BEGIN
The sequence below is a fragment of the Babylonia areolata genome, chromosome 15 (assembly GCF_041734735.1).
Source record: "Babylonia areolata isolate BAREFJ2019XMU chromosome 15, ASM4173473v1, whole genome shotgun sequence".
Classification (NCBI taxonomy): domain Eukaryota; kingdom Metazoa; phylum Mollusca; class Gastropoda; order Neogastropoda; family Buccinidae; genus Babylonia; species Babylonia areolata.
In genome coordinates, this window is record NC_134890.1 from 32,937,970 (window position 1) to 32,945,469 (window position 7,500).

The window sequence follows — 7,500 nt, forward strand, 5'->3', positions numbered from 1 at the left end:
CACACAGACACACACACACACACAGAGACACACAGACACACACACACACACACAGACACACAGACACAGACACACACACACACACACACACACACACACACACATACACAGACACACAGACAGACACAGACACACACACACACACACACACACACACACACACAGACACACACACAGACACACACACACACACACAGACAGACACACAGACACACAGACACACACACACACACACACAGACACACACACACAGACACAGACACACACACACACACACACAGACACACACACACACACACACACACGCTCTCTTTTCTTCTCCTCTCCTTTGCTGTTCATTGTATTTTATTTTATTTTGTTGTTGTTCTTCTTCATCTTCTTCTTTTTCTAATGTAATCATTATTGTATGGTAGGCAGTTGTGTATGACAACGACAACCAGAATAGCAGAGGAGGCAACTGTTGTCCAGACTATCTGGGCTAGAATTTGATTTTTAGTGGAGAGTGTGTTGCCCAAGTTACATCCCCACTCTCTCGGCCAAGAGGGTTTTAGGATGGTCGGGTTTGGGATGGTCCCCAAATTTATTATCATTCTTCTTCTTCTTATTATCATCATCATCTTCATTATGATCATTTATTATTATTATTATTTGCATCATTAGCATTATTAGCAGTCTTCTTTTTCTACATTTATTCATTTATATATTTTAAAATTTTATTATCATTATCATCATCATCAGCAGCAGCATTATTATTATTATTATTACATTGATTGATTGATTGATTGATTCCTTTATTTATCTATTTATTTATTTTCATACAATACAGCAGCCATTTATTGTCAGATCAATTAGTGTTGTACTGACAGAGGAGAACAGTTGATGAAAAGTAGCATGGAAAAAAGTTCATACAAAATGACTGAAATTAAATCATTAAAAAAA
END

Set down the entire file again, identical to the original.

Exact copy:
The sequence below is a fragment of the Babylonia areolata genome, chromosome 15 (assembly GCF_041734735.1).
Source record: "Babylonia areolata isolate BAREFJ2019XMU chromosome 15, ASM4173473v1, whole genome shotgun sequence".
Classification (NCBI taxonomy): domain Eukaryota; kingdom Metazoa; phylum Mollusca; class Gastropoda; order Neogastropoda; family Buccinidae; genus Babylonia; species Babylonia areolata.
In genome coordinates, this window is record NC_134890.1 from 32,937,970 (window position 1) to 32,945,469 (window position 7,500).

The window sequence follows — 7,500 nt, forward strand, 5'->3', positions numbered from 1 at the left end:
CACACAGACACACACACACACACAGAGACACACAGACACACACACACACACACAGACACACAGACACAGACACACACACACACACACACACACACACACACACATACACAGACACACAGACAGACACAGACACACACACACACACACACACACACACACACACAGACACACACACAGACACACACACACACACACAGACAGACACACAGACACACAGACACACACACACACACACACAGACACACACACACAGACACAGACACACACACACACACACACAGACACACACACACACACACACACACGCTCTCTTTTCTTCTCCTCTCCTTTGCTGTTCATTGTATTTTATTTTATTTTGTTGTTGTTCTTCTTCATCTTCTTCTTTTTCTAATGTAATCATTATTGTATGGTAGGCAGTTGTGTATGACAACGACAACCAGAATAGCAGAGGAGGCAACTGTTGTCCAGACTATCTGGGCTAGAATTTGATTTTTAGTGGAGAGTGTGTTGCCCAAGTTACATCCCCACTCTCTCGGCCAAGAGGGTTTTAGGATGGTCGGGTTTGGGATGGTCCCCAAATTTATTATCATTCTTCTTCTTCTTATTATCATCATCATCTTCATTATGATCATTTATTATTATTATTATTTGCATCATTAGCATTATTAGCAGTCTTCTTTTTCTACATTTATTCATTTATATATTTTAAAATTTTATTATCATTATCATCATCATCAGCAGCAGCATTATTATTATTATTATTACATTGATTGATTGATTGATTGATTCCTTTATTTATCTATTTATTTATTTTCATACAATACAGCAGCCATTTATTGTCAGATCAATTAGTGTTGTACTGACAGAGGAGAACAGTTGATGAAAAGTAGCATGGAAAAAAGTTCATACAAAATGACTGAAATTAAATCATTAAAAAAA